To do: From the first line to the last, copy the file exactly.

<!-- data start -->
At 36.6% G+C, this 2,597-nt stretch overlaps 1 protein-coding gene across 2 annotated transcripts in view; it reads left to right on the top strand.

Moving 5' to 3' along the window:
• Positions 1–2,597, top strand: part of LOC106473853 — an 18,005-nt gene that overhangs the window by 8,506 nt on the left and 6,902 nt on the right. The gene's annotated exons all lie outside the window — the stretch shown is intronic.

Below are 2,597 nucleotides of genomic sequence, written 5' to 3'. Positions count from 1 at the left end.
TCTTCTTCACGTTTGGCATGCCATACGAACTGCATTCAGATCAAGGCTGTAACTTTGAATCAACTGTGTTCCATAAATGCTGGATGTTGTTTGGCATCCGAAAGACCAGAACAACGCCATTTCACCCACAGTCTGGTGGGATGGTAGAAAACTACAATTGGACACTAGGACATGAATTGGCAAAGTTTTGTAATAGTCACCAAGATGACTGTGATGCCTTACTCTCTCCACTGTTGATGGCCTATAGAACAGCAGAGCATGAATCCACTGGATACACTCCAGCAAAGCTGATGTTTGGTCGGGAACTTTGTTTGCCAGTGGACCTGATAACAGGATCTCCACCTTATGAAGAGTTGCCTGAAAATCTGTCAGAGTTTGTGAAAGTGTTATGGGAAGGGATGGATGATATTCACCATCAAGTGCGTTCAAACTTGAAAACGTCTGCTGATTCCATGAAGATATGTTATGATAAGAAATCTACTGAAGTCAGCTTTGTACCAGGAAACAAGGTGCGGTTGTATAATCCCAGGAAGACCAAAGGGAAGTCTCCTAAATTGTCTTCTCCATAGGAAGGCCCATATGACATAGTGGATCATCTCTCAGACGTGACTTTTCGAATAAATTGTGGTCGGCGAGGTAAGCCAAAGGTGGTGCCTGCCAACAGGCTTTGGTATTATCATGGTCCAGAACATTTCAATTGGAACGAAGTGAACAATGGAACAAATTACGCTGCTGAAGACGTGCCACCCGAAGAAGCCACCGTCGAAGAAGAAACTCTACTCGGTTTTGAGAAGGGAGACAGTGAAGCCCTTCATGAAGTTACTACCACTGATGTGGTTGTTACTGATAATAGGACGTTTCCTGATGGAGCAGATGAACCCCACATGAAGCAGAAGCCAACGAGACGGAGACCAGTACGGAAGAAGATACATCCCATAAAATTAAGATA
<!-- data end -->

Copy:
At 36.6% G+C, this 2,597-nt stretch overlaps 1 protein-coding gene across 2 annotated transcripts in view; it reads left to right on the top strand.

Moving 5' to 3' along the window:
• Positions 1–2,597, top strand: part of LOC106473853 — an 18,005-nt gene that overhangs the window by 8,506 nt on the left and 6,902 nt on the right. The gene's annotated exons all lie outside the window — the stretch shown is intronic.

Below are 2,597 nucleotides of genomic sequence, written 5' to 3'. Positions count from 1 at the left end.
TCTTCTTCACGTTTGGCATGCCATACGAACTGCATTCAGATCAAGGCTGTAACTTTGAATCAACTGTGTTCCATAAATGCTGGATGTTGTTTGGCATCCGAAAGACCAGAACAACGCCATTTCACCCACAGTCTGGTGGGATGGTAGAAAACTACAATTGGACACTAGGACATGAATTGGCAAAGTTTTGTAATAGTCACCAAGATGACTGTGATGCCTTACTCTCTCCACTGTTGATGGCCTATAGAACAGCAGAGCATGAATCCACTGGATACACTCCAGCAAAGCTGATGTTTGGTCGGGAACTTTGTTTGCCAGTGGACCTGATAACAGGATCTCCACCTTATGAAGAGTTGCCTGAAAATCTGTCAGAGTTTGTGAAAGTGTTATGGGAAGGGATGGATGATATTCACCATCAAGTGCGTTCAAACTTGAAAACGTCTGCTGATTCCATGAAGATATGTTATGATAAGAAATCTACTGAAGTCAGCTTTGTACCAGGAAACAAGGTGCGGTTGTATAATCCCAGGAAGACCAAAGGGAAGTCTCCTAAATTGTCTTCTCCATAGGAAGGCCCATATGACATAGTGGATCATCTCTCAGACGTGACTTTTCGAATAAATTGTGGTCGGCGAGGTAAGCCAAAGGTGGTGCCTGCCAACAGGCTTTGGTATTATCATGGTCCAGAACATTTCAATTGGAACGAAGTGAACAATGGAACAAATTACGCTGCTGAAGACGTGCCACCCGAAGAAGCCACCGTCGAAGAAGAAACTCTACTCGGTTTTGAGAAGGGAGACAGTGAAGCCCTTCATGAAGTTACTACCACTGATGTGGTTGTTACTGATAATAGGACGTTTCCTGATGGAGCAGATGAACCCCACATGAAGCAGAAGCCAACGAGACGGAGACCAGTACGGAAGAAGATACATCCCATAAAATTAAGATA